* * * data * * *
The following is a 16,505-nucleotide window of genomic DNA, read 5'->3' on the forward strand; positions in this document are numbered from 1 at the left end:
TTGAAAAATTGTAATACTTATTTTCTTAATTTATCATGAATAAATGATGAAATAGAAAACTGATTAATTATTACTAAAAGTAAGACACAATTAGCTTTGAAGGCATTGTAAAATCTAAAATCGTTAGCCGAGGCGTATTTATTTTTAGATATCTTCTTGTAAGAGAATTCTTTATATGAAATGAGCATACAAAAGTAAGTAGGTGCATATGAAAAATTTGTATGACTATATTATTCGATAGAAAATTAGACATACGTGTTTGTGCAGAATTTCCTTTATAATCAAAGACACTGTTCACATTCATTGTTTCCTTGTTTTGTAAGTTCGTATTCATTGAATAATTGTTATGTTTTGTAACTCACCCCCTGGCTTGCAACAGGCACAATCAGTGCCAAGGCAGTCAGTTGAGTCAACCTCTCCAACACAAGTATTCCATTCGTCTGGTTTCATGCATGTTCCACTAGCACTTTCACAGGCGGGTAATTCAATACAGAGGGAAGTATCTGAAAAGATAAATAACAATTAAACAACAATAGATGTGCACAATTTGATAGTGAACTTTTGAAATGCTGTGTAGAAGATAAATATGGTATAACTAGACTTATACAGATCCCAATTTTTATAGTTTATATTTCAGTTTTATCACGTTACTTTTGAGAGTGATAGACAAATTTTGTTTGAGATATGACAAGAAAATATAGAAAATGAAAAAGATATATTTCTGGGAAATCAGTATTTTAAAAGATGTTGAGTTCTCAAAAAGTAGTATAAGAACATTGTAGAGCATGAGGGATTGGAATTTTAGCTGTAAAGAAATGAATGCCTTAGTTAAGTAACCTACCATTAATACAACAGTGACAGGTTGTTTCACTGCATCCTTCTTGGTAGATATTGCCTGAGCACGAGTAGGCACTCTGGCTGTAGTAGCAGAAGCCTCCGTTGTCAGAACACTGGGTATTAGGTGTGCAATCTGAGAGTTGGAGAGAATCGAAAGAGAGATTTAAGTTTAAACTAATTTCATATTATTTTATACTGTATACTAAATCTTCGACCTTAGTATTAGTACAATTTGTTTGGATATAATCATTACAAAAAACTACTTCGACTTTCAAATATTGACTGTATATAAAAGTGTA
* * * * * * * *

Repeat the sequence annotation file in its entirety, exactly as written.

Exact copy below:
The following is a 16,505-nucleotide window of genomic DNA, read 5'->3' on the forward strand; positions in this document are numbered from 1 at the left end:
TTGAAAAATTGTAATACTTATTTTCTTAATTTATCATGAATAAATGATGAAATAGAAAACTGATTAATTATTACTAAAAGTAAGACACAATTAGCTTTGAAGGCATTGTAAAATCTAAAATCGTTAGCCGAGGCGTATTTATTTTTAGATATCTTCTTGTAAGAGAATTCTTTATATGAAATGAGCATACAAAAGTAAGTAGGTGCATATGAAAAATTTGTATGACTATATTATTCGATAGAAAATTAGACATACGTGTTTGTGCAGAATTTCCTTTATAATCAAAGACACTGTTCACATTCATTGTTTCCTTGTTTTGTAAGTTCGTATTCATTGAATAATTGTTATGTTTTGTAACTCACCCCCTGGCTTGCAACAGGCACAATCAGTGCCAAGGCAGTCAGTTGAGTCAACCTCTCCAACACAAGTATTCCATTCGTCTGGTTTCATGCATGTTCCACTAGCACTTTCACAGGCGGGTAATTCAATACAGAGGGAAGTATCTGAAAAGATAAATAACAATTAAACAACAATAGATGTGCACAATTTGATAGTGAACTTTTGAAATGCTGTGTAGAAGATAAATATGGTATAACTAGACTTATACAGATCCCAATTTTTATAGTTTATATTTCAGTTTTATCACGTTACTTTTGAGAGTGATAGACAAATTTTGTTTGAGATATGACAAGAAAATATAGAAAATGAAAAAGATATATTTCTGGGAAATCAGTATTTTAAAAGATGTTGAGTTCTCAAAAAGTAGTATAAGAACATTGTAGAGCATGAGGGATTGGAATTTTAGCTGTAAAGAAATGAATGCCTTAGTTAAGTAACCTACCATTAATACAACAGTGACAGGTTGTTTCACTGCATCCTTCTTGGTAGATATTGCCTGAGCACGAGTAGGCACTCTGGCTGTAGTAGCAGAAGCCTCCGTTGTCAGAACACTGGGTATTAGGTGTGCAATCTGAGAGTTGGAGAGAATCGAAAGAGAGATTTAAGTTTAAACTAATTTCATATTATTTTATACTGTATACTAAATCTTCGACCTTAGTATTAGTACAATTTGTTTGGATATAATCATTACAAAAAACTACTTCGACTTTCAAATATTGACTGTATATAAAAGTGTA